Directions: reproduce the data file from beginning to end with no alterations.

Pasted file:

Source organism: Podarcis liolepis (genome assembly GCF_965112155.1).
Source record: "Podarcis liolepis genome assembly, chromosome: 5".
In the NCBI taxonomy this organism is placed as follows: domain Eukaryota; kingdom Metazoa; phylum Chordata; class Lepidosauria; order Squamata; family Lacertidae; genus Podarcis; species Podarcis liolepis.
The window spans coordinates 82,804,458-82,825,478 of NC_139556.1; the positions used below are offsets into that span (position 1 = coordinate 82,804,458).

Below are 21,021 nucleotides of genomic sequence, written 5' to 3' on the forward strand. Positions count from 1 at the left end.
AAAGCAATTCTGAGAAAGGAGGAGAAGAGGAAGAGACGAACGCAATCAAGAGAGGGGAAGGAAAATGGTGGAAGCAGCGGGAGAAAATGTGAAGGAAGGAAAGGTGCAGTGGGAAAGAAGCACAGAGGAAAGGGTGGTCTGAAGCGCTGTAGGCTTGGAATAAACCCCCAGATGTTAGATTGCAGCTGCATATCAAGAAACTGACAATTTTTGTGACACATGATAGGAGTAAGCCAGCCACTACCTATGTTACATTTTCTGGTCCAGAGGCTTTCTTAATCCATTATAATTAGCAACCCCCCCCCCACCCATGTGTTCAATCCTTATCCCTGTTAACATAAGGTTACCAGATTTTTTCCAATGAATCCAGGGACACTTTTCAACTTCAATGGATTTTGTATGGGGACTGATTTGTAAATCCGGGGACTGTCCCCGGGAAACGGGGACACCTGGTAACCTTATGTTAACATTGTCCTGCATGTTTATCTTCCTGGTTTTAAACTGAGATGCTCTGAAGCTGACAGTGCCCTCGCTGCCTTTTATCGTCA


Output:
Source organism: Podarcis liolepis (genome assembly GCF_965112155.1).
Source record: "Podarcis liolepis genome assembly, chromosome: 5".
In the NCBI taxonomy this organism is placed as follows: domain Eukaryota; kingdom Metazoa; phylum Chordata; class Lepidosauria; order Squamata; family Lacertidae; genus Podarcis; species Podarcis liolepis.
The window spans coordinates 82,804,458-82,825,478 of NC_139556.1; the positions used below are offsets into that span (position 1 = coordinate 82,804,458).

Below are 21,021 nucleotides of genomic sequence, written 5' to 3' on the forward strand. Positions count from 1 at the left end.
AAAGCAATTCTGAGAAAGGAGGAGAAGAGGAAGAGACGAACGCAATCAAGAGAGGGGAAGGAAAATGGTGGAAGCAGCGGGAGAAAATGTGAAGGAAGGAAAGGTGCAGTGGGAAAGAAGCACAGAGGAAAGGGTGGTCTGAAGCGCTGTAGGCTTGGAATAAACCCCCAGATGTTAGATTGCAGCTGCATATCAAGAAACTGACAATTTTTGTGACACATGATAGGAGTAAGCCAGCCACTACCTATGTTACATTTTCTGGTCCAGAGGCTTTCTTAATCCATTATAATTAGCAACCCCCCCCCCACCCATGTGTTCAATCCTTATCCCTGTTAACATAAGGTTACCAGATTTTTTCCAATGAATCCAGGGACACTTTTCAACTTCAATGGATTTTGTATGGGGACTGATTTGTAAATCCGGGGACTGTCCCCGGGAAACGGGGACACCTGGTAACCTTATGTTAACATTGTCCTGCATGTTTATCTTCCTGGTTTTAAACTGAGATGCTCTGAAGCTGACAGTGCCCTCGCTGCCTTTTATCGTCA